Liver Disease Mortality High, But Research is Promising
Image: Allan Wolkoff, MD
Allan W. Wolkoff, MD
Presentations at this year’s American Association for the Study of Liver Diseases annual meeting in Boston included findings that chronic liver disease and cirrhosis, estimated by the Centers for Disease Control and Prevention (CDC) as the country's 12th most common cause of death in adults, may actually rank as high as 4th on the list.
Conditions such as hepatitis C and fatty liver disease, precursors to more serious conditions like cirrhosis (scarring), liver cancer, and the need for transplantation, are rampant in the patients we see here in the Bronx.
Hepatitis C is a viral infection that causes inflammation of the liver. Left untreated, hepatitis C can lead to cirrhosis, decline in liver function, and, in some cases, liver cancer and the need for transplantation. Many people with hepatitis C don’t even know they have it. Someone can have hepatitis C for 30 or 40 years before it starts causing major liver problems. We see many patients who contracted hepatitis C years ago, perhaps through a blood transfusion before transfusions were tested, by getting a tattoo, or by experimenting with drugs with a needle, even just once in their teenage years—just one time will do it.
The people who are really sick with hepatitis C are the tip of the iceberg, but then there’s the rest of the iceberg under water, because before you can treat a disease, you need to know that you have it. Undiagnosed, hepatitis C virus (HCV) replicates and can damage the liver. The increasing incidence of liver cancer is prevalent in people with longstanding hepatitis C.
Even those with a slight risk of hepatitis C should be tested for the virus, because detecting and treating this disease greatly reduces the risk of developing severe conditions like liver cancer and cirrhosis. Blood tests that check for HCV antibodies, that assess liver function, and that check for liver inflammation are commonly used diagnostic methods for hepatitis C.
The good news is that hepatitis C is treatable. Once diagnosed, a 6-to-12-month regimen of antiviral medications, taken daily by mouth or weekly by injection, can often suppress the hepatitis C virus (HCV) for long periods of time. Some effective new treatments about to be released are quite promising: boceprevir and telaprevir, agents known as protease inhibitors because of the way they directly target and suppress the virus, are thought to increase the cure rate up to 75% when added to current treatment regimens. We are waiting expectantly for these drugs to be released and look forward to offering our Bronx community these state-of-the-art treatments.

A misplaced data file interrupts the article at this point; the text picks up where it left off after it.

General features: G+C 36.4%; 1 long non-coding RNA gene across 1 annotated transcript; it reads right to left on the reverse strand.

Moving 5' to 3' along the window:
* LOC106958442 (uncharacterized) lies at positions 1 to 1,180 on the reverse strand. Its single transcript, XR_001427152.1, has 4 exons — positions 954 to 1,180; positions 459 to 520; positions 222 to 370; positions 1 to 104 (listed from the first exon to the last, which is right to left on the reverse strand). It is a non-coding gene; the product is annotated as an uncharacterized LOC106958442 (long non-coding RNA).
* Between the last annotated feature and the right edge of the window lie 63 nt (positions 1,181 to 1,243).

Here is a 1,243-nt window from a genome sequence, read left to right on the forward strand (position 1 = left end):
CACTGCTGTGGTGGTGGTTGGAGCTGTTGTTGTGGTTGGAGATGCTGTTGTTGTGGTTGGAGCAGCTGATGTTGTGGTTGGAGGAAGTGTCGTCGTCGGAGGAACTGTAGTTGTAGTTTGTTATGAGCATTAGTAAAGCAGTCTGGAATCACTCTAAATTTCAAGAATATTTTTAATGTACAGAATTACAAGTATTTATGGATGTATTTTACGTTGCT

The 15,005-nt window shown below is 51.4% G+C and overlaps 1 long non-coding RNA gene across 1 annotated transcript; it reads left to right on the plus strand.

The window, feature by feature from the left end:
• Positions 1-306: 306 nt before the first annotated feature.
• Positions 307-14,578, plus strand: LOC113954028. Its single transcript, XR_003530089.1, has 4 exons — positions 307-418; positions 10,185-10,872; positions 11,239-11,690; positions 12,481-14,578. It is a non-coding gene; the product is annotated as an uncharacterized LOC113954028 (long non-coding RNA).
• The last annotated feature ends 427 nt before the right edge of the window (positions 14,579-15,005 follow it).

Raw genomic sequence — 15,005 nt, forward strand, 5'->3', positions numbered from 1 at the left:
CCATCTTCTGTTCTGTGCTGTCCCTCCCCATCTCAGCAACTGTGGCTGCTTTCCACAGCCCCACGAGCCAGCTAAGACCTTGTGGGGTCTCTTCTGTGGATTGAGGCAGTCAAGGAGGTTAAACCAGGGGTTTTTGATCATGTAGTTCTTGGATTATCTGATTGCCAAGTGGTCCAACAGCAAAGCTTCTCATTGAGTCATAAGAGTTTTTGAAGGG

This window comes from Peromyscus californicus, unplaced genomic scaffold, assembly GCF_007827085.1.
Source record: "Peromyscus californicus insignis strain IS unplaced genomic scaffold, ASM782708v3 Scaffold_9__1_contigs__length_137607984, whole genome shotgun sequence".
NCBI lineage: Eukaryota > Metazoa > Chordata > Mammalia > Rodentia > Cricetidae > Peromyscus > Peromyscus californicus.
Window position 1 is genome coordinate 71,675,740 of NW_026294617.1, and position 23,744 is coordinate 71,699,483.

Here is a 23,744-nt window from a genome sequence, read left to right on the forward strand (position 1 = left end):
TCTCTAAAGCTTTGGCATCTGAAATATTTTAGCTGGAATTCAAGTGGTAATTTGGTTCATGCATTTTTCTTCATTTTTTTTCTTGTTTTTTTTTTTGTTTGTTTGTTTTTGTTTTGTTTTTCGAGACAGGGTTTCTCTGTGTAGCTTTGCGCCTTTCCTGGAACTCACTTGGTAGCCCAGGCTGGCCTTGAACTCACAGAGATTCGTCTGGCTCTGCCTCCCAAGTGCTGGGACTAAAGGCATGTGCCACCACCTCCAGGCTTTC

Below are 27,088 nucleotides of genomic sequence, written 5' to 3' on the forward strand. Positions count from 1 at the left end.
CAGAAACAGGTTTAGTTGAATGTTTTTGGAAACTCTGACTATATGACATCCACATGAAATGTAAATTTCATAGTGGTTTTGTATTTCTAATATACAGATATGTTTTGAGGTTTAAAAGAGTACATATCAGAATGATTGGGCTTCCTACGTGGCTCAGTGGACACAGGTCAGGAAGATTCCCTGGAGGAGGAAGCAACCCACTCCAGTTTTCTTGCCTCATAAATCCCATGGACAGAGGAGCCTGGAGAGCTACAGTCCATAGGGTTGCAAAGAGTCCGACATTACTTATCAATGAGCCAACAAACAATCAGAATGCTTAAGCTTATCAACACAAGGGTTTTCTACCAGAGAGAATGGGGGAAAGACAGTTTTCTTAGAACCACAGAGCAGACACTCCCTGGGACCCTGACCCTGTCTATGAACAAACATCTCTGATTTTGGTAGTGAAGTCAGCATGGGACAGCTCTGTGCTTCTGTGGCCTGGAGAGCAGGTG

Fatty liver disease is also endemic in both our pediatric and adult Bronx residents. This disease is characterized by inflammation caused by fat buildup in the liver, and can also lead to cirrhosis. Fatty liver disease is often related to obesity and diabetes, both of which are widespread health problems in our community.
As in hepatitis C, many people with fatty liver disease remain asymptomatic for years, but unlike hepatitis C, fatty liver disease is more difficult to diagnose and treat. Imaging tests such as abdominal ultrasound or MRI can detect fat buildup in the liver cells. Some evidence shows that losing weight, lowering cholesterol, and controlling diabetes can delay the damage caused by fatty liver disease.
Our Montefiore-Einstein Liver Center currently provides integrated care for patients with liver disease, with hepatologists, oncologists, surgeons, radiologists, psychiatrists, pediatric gastroenterologists, and family medicine practitioners all in one place. We offer patients and their referring doctors a unified model for all types of liver problems, including surgical issues, medical management, liver transplantation, liver oncology and pediatric liver disease. We are in the process of building onto our clinical care system by setting up a multidisciplinary center to include hepatology and nutrition, bariatric surgery, endocrinology, and diabetology.
More than ever before, liver disease research is teeming with exciting discoveries, including stem cell transplantation and gene therapy. While still in the experimental stage, we are hoping for their eventual success use in our patients.
By continuing to offer our patients access to state-of-the-art treatment, including advanced clinical trials and novel therapeutic approaches to complex liver problems, and expanding our clinical coverage into new areas to fully integrate care, we are furthering our mission to improve the health of people who live in the Bronx, and we are providing a successful treatment model for the rest of the nation and the world to follow.
Dr. Wolkoff is Professor of Medicine and of Anatomy & Structural Biology, Chief of the Division of Gastroenterology and Liver Diseases, Associate Chair for Research for the Department of Medicine at Albert Einstein College of Medicine/Montefiore Medical Center, and Chairman of the Board of the American Liver Foundation.